• What is the extent of the illegal organized cigarette trade in South Africa? How much money is lost annually to the South African economy as a result? We answer these and other important questions in an article published in Servamus: January 2021.

  • Servamus subscribers stand the chance of winning a BYRNA Less-lethal firearm (no need for permits). Turn to p21 of Servamus: January 2021 to find out what you need to do to win this awesome prize worth R7500!

  • COVID-19 has exacerbated the threat of crimes that are committed in the pharmaceutical industry, such as counterfeiting and fraud, as large consignments of counterfeit medical products have been distributed. Our article published from p24 in Servamus: January 2021, reveals more details.

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By Prof André Buys

The use of excessive force by law enforcers across the world is not uncommon. In South Africa, the Marikana incident during which 34 miners died at the hands of members of the South African Police Service in August 2012, to this day, raises more questions than answers about the use of force by the police. In the USA, police violence is one of the leading causes of death among young men, with one in every 1000 black men who can be expected to be killed by the police. And their risk of being killed peaks between the ages of 20 and 35 years (Edwards, Lee and Esposito, 2019). According to the Independent Police Investigative Directorate, death in custody has increased for the first six months of the 2020/2021 report year, where 205 people have died as a result of police action, of whom 115 died in police custody (RSG, 2020).

According to the United Nations’ Code of Conduct for Law Enforcement Officials, “law enforcement officials may use force only when strictly necessary and to the extent required for the performance of their duty” (United Nations, 1979). However, they often have to determine, in a matter of seconds, whether force is necessary in a particular situation and, if so, exactly how much is proportional to the threat they face.

Police officials on patrol were traditionally armed only with a service firearm and a baton. However, since the mid-20th century, law enforcement agencies have provided their officials with a range of personal protective equipment and less-lethal weapons to be used in circumstances of civil disturbance, to disperse riots or to incapacitate individual rioters, or in hostage rescue or other police operations. Less-lethal weapons (LLWs) are weapons that have a lower risk of causing death or serious injury. The UK's College of Policing defines LLWs as: “Weapon systems designed to be used by law enforcement directly against an individual or group of individuals to achieve a physical effect in order to mitigate a threat, without substantial risk to the subject of permanent or serious injury, or death” (College of Policing, 2020). The United Nations’ definition of less-than-lethal weapons is even more comprehensive: “Weapons that are explicitly designed and primarily employed so as to incapacitate personnel or materiel while minimising fatalities, permanent injury to personnel and undesired damage to property and the environment” (United Nations, 2015).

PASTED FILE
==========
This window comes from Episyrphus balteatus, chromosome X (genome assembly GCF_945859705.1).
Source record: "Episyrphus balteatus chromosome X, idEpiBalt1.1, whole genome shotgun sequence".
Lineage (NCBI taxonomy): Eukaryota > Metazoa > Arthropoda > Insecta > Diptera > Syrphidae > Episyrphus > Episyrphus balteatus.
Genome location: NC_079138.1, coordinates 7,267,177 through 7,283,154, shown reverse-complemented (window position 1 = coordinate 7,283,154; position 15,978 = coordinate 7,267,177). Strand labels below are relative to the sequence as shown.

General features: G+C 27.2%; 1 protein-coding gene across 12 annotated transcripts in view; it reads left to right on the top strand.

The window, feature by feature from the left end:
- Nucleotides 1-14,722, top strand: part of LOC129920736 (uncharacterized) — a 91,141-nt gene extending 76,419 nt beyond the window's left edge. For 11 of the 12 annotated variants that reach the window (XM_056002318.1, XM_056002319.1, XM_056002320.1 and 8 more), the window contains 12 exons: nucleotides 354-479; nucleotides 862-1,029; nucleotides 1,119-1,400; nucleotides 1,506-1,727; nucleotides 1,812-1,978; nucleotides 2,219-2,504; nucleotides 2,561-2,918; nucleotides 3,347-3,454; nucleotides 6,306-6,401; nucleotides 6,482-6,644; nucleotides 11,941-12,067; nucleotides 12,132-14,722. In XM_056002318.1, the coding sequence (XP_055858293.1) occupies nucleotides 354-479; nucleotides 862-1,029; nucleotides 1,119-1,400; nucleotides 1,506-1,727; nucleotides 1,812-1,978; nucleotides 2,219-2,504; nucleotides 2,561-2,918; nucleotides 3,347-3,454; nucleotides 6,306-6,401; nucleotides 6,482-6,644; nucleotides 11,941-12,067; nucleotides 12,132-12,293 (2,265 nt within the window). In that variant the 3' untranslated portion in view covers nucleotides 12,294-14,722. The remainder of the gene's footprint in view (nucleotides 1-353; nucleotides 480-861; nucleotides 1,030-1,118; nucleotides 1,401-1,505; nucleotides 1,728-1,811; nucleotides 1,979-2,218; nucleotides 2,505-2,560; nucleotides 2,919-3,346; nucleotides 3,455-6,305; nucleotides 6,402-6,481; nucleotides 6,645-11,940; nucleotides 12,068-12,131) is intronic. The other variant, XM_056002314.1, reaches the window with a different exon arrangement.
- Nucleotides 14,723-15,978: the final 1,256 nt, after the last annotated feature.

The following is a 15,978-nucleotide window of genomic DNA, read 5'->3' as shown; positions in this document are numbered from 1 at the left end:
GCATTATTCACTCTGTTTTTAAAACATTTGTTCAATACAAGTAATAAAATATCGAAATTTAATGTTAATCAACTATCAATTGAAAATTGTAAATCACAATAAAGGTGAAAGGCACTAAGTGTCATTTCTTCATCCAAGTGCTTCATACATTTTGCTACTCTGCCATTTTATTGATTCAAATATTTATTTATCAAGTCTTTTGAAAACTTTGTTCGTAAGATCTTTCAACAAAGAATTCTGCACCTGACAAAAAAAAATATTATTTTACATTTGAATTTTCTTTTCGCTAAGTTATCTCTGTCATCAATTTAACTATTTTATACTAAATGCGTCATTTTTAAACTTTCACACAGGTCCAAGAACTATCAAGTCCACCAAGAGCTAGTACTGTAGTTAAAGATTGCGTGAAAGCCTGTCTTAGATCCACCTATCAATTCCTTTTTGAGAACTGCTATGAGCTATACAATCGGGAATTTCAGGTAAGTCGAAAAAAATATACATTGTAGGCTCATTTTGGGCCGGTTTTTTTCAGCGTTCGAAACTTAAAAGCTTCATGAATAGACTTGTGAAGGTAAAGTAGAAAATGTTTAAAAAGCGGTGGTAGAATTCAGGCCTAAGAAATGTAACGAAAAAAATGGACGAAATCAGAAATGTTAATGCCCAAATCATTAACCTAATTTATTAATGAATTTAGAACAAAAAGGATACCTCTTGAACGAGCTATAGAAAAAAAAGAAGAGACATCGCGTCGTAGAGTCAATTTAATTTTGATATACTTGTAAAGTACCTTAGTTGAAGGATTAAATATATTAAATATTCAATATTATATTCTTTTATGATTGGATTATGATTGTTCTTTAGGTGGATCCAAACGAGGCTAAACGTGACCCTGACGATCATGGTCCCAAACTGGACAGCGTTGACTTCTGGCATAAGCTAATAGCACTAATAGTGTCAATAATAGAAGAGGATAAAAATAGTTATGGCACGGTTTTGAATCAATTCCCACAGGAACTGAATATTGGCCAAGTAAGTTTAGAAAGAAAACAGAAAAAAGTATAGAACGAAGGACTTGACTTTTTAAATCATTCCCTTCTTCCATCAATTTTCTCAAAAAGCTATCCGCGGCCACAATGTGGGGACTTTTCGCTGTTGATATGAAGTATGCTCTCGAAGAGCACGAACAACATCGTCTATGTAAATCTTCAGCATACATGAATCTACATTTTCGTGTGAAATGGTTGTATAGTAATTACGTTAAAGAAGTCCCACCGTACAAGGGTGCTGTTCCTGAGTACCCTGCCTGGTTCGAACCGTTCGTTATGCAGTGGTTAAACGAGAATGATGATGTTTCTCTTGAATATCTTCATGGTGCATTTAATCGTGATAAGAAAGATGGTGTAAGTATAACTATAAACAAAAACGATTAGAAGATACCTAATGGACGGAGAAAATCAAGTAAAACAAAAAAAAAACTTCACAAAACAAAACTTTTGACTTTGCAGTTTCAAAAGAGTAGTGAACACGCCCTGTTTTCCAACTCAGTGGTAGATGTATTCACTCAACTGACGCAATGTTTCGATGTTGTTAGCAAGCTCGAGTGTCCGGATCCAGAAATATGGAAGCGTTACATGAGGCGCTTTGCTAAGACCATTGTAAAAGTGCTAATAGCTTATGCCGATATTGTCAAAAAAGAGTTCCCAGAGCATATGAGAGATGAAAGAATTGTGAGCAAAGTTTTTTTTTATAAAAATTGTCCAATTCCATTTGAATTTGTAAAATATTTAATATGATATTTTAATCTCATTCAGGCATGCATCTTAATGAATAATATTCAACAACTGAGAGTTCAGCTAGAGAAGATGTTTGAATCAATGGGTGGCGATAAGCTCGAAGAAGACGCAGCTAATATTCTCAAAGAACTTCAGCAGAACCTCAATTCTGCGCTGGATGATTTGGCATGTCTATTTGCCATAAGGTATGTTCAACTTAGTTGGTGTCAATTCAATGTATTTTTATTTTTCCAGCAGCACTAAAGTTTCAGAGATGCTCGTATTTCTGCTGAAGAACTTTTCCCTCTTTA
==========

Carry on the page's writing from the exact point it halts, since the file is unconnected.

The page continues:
LLWs are important to reduce reliance on methods that are capable of causing death or serious injury. The United Nations has therefore called on all governments and law enforcement agencies to develop and equip law enforcement officials with non-lethal incapacitating weapons that would allow for a differentiated use of force in appropriate situations (United Nations, 1990). In crowd management situations they must also comply with regional and international human rights standards (African Commission on Human and Peoples' Rights, 2017).